BOSTON — Fintech startups are getting a new launching pad thanks to fresh cooperation between regulators and businesses.
Arizona became the first state to launch a so-called fintech sandbox, which gives firms access to a limited number of customers and a lower level of oversight. The intent is to let startups test new ideas and, more importantly, prove their viability without being burdened by compliance costs.
Launched in August, the initiative provides young firms access to critical expertise and guidance, which is especially important for startups new to the regulatory space, said Arizona Assistant Attorney General Evan Daniels.
“The sandbox has four corners and limited space,” Evans told a packed room at the 2018 Boston FinTech Week.
While a sandbox provides a “runway” for firms to try out new ideas and land capital from investors, the regulatory requirements remain the same, he said. “We’re not aggregating our consumer protection laws or rolling back any requirements,” Evans said.
Sandbox participants have 24 months to test their products or services and are subject to caps on the numbers of individuals who may participate and the amount of loans that may be issued, according to the Arizona AG’s office. The legislation was signed into law by the Governor Doug Ducey last March, said Evans, who did not name specific firms that have participated in the program.
FINRA is thinking about following suit. The regulator is exploring ways to make it easier for fintech firms to become and stay compliant, said Steven Polansky, senior director of FINRA’s Office of Shared Services.
“That is certainly a possibility from FINRA,” Polansky said, adding that any sandbox would be relatively small because the regulator would have to work with the SEC on the initiative. FINRA is looking to other regulatory agencies for the best ways forward, he said.
“It’s not something that we’re philosophically opposed to,” Polansky said. “We’re just taking the steps that we know we can take now and then we’ll see.”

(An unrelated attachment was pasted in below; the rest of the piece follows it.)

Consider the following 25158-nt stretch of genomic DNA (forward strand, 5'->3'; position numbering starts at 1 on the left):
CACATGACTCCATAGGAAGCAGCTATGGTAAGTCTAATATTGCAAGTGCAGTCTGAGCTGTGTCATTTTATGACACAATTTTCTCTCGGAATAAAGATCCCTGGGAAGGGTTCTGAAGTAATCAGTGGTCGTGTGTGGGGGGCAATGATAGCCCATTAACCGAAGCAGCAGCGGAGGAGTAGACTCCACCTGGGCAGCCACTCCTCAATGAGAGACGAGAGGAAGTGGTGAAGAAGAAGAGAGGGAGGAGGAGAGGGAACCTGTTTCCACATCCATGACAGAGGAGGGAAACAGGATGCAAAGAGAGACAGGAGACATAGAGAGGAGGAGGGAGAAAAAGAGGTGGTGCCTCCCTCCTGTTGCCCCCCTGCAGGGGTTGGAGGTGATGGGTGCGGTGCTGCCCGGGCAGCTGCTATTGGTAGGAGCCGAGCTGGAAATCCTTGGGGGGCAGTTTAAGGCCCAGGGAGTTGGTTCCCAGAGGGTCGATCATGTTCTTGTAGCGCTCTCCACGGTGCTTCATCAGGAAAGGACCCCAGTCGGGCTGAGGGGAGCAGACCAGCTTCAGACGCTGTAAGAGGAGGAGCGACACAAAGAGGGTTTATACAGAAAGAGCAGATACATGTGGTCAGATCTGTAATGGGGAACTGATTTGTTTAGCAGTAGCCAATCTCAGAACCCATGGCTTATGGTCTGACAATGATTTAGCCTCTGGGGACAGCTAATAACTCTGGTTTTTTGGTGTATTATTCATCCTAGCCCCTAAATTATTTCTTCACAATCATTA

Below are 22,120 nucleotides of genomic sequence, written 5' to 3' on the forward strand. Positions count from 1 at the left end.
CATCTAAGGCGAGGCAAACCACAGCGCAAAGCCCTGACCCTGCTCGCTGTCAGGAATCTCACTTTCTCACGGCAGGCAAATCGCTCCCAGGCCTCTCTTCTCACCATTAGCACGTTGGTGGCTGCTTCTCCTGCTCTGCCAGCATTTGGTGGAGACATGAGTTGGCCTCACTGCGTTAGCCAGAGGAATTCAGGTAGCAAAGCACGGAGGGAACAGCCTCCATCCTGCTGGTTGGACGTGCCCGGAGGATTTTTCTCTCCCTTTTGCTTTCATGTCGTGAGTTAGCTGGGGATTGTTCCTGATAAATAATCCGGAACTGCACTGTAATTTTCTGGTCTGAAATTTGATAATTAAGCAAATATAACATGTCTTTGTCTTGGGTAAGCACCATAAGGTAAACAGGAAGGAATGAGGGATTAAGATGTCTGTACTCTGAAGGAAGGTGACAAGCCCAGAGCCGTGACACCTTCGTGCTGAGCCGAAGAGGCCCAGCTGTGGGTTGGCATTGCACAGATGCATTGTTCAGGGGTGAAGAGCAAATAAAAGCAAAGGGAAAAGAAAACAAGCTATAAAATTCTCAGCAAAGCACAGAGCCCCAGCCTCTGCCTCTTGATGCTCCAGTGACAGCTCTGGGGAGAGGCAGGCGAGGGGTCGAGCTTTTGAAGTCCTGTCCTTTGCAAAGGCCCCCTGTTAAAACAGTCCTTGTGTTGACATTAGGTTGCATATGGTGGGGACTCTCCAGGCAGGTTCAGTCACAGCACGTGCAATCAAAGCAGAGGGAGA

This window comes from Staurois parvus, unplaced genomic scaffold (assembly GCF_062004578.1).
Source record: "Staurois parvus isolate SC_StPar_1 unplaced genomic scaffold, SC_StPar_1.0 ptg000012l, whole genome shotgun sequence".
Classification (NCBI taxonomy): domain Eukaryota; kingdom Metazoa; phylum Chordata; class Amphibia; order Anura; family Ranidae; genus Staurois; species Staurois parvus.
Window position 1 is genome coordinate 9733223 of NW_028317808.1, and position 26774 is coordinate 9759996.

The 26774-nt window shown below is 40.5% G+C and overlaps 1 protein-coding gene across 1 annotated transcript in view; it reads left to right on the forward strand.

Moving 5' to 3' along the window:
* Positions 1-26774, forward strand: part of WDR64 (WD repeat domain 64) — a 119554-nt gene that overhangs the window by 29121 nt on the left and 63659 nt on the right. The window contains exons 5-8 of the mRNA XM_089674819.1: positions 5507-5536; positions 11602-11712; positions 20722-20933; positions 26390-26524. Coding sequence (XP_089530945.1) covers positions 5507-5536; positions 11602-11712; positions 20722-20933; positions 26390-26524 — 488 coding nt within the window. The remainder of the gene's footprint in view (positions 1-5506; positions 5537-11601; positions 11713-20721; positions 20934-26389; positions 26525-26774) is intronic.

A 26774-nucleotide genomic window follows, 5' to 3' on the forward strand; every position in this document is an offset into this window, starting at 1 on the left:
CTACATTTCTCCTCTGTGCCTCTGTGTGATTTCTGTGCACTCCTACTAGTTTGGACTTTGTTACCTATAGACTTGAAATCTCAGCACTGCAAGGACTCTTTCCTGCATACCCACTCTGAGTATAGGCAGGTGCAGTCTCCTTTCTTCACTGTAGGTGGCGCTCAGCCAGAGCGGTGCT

Former Comptroller of the Currency Tom Curry created a sandbox in 2016 that was “walled off” from the rest of the regulatory functions. Called the Office of Innovation, the program drew on the expertise of the Office of the Comptroller of the Currency in areas like economics and law, to help firms talk through problems while still in the design stages, he said.
“We had to deal with the culture, build a firewall, and then provide expertise and modeling to a variety of credit and payment issues that the fintech field is very interested in providing value for,” Curry said. “How does a regulator whose training and culture is to say no — and to observe critically after the fact — shift gears and be open to new ideas?”
For now, FINRA is taking other concrete steps to help fintechs. The regulator created a 14-member fintech industry committee to help reach out to growing startups. The panel consists of FINRA and non-FINRA affiliated members including observers from the SEC and the North American Association of Securities Administrators, Polansky said.
“We use that committee to try to understand development in specific areas and look at things that we might not be thinking about,” Polansky said.
FINRA held three fintech roundups in recent months to hear from fintech firms, he said. “One of our goals is to try to understand where our rules or the way we operate may impede, or support, innovation,” Polansky said. “As regulators, it’s less common for us to get cheered on, but we hope those comments will help us think about our rules and aspects of the rules that cause problems for firms.”
However, not everyone is onboard with sandbox initiatives. New York Department of Financial Services Superintendent Maria T. Vullo criticized the idea as childish in public remarks made in August.
“A sandbox is where toddlers play,” Vullo said. “Adults play by rules and if you engage in banking activities, that means you are responsibly regulated in order to protect the customers. Period.”